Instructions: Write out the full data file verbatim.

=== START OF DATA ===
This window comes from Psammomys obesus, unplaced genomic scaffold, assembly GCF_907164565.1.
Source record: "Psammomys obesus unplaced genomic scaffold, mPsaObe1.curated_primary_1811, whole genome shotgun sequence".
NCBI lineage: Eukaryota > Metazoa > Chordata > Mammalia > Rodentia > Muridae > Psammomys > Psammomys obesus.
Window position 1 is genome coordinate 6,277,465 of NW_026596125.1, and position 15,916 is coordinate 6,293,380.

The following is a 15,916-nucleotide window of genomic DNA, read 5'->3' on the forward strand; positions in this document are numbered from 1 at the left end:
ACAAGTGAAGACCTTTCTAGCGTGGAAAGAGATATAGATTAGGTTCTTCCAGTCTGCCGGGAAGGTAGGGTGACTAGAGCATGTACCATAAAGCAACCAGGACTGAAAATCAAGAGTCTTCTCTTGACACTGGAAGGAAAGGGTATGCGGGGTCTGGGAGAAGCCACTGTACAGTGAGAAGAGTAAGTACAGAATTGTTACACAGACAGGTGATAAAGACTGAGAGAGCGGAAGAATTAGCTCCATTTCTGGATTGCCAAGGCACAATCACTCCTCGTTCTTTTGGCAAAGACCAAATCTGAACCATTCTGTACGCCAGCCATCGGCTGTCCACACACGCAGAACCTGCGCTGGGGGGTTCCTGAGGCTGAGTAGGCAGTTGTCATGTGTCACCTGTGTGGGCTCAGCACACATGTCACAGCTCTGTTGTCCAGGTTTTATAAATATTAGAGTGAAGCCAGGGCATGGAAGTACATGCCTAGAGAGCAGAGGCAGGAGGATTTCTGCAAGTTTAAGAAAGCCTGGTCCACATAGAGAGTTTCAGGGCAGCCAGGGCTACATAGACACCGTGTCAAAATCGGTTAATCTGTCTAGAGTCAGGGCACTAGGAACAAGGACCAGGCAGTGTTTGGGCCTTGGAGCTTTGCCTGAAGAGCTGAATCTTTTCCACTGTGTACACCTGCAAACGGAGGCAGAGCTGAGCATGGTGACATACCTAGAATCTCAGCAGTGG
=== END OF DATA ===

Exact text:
This window comes from Psammomys obesus, unplaced genomic scaffold, assembly GCF_907164565.1.
Source record: "Psammomys obesus unplaced genomic scaffold, mPsaObe1.curated_primary_1811, whole genome shotgun sequence".
NCBI lineage: Eukaryota > Metazoa > Chordata > Mammalia > Rodentia > Muridae > Psammomys > Psammomys obesus.
Window position 1 is genome coordinate 6,277,465 of NW_026596125.1, and position 15,916 is coordinate 6,293,380.

The following is a 15,916-nucleotide window of genomic DNA, read 5'->3' on the forward strand; positions in this document are numbered from 1 at the left end:
ACAAGTGAAGACCTTTCTAGCGTGGAAAGAGATATAGATTAGGTTCTTCCAGTCTGCCGGGAAGGTAGGGTGACTAGAGCATGTACCATAAAGCAACCAGGACTGAAAATCAAGAGTCTTCTCTTGACACTGGAAGGAAAGGGTATGCGGGGTCTGGGAGAAGCCACTGTACAGTGAGAAGAGTAAGTACAGAATTGTTACACAGACAGGTGATAAAGACTGAGAGAGCGGAAGAATTAGCTCCATTTCTGGATTGCCAAGGCACAATCACTCCTCGTTCTTTTGGCAAAGACCAAATCTGAACCATTCTGTACGCCAGCCATCGGCTGTCCACACACGCAGAACCTGCGCTGGGGGGTTCCTGAGGCTGAGTAGGCAGTTGTCATGTGTCACCTGTGTGGGCTCAGCACACATGTCACAGCTCTGTTGTCCAGGTTTTATAAATATTAGAGTGAAGCCAGGGCATGGAAGTACATGCCTAGAGAGCAGAGGCAGGAGGATTTCTGCAAGTTTAAGAAAGCCTGGTCCACATAGAGAGTTTCAGGGCAGCCAGGGCTACATAGACACCGTGTCAAAATCGGTTAATCTGTCTAGAGTCAGGGCACTAGGAACAAGGACCAGGCAGTGTTTGGGCCTTGGAGCTTTGCCTGAAGAGCTGAATCTTTTCCACTGTGTACACCTGCAAACGGAGGCAGAGCTGAGCATGGTGACATACCTAGAATCTCAGCAGTGG